And “despite the clear separation of church and state – religion lies at the heart of American politics,” according to Morone, professor and chair of political science at Brown University, who will give a free lecture at Arizona State University on Oct. 29.

The lecture, sponsored by the Center for the Study of Religion and Conflict, will take place from 4:30 to 6 p.m. in Old Main’s Carson Ballroom, Tempe campus.

Morone says that morals play such a crucial role in America because, primarily, “Americans believe in God. In other nations, a handful of stable faiths claim a fixed social place; in the United States, religions restlessly shift, split, and spread in a kind of ecclesiastical uproar.

“The nation develops not from religious to secular but from revival to revival. The moral fervor mixes with the American social chaos: new people keep arriving, and each new immigration stirs fears of moral decline.”

One illustration of this moral fervor happened in the 1820s, Morone said, when the postal service introduced Sunday mail delivery. “The innovation shook the ministers’ grip on the village Sabbath, especially in New England,” he wrote, “Suddenly the mail coach was barging into town, bringing news, noise, and a ride to the next village.

“Community leaders organized a great campaign to stop the Sunday deliveries. They raised funds, held rallies, published tracts, signed petitions, and failed to dent the infidels (or Democats) in Washington.

“The congressional community rudely snubbed the Sabbatarians. But the political movement, now up and running, shifted its attention to a larger moral cause – abolishing slavery.”

Morone said, “From the very start, Americans have been asking the same question: Who are we? Each new generation of immigrants provoke the question – and a great bout of politics. The debate about who we are always seems to turn back to morals: the virtuous versus the vicious, the saints versus the sinners, us versus them. These dichotomies are always on display but this election season has brought them out in full force.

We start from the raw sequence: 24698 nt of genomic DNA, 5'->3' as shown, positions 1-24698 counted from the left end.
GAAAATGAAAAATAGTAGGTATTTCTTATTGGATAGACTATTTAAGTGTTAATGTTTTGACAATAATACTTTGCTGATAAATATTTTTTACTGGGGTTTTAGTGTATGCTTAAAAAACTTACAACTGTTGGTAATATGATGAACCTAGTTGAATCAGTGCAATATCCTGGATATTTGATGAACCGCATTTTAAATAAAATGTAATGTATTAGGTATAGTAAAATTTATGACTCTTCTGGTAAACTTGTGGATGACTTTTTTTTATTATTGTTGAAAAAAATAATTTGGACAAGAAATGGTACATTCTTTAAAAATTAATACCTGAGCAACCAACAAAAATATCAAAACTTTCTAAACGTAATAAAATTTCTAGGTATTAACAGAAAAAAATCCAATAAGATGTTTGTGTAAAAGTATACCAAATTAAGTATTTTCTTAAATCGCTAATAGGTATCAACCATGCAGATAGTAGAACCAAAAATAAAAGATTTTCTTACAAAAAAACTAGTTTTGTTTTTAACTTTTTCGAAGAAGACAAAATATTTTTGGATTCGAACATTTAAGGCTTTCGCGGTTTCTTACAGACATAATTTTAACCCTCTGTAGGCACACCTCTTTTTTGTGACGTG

Morone, who earned his doctoral degree from the University of Chicago, is widely recognized for his informative and inspiring lectures, having been awarded the Hazeltine Citation for “the teacher who most inspired them” by Brown University students in 1993, 1999, 2001, 2007 and 2008.

His most recent book, “The Heart of Power: Health and Politics in the Oval Office from Roosevelt to Bush” (2009), returns him to an issue that has shaped much of his scholarly work, that of why healthcare is such a contentious issue in American politics.

Morone also has written more than 100 essays, including one that reflects on Harry Potter and its lesson for American education.

James Morone is important as a speaker today because, as "a distinguished scholar and  dynamic public intellectual, brings together history, politics, religion, and public policy to illuminate currents in American life, past and present.  He poses the most basic and challenging questions about who we are as a nation," said Linell Cady, director of the Center for the Study of Religion and Conflict.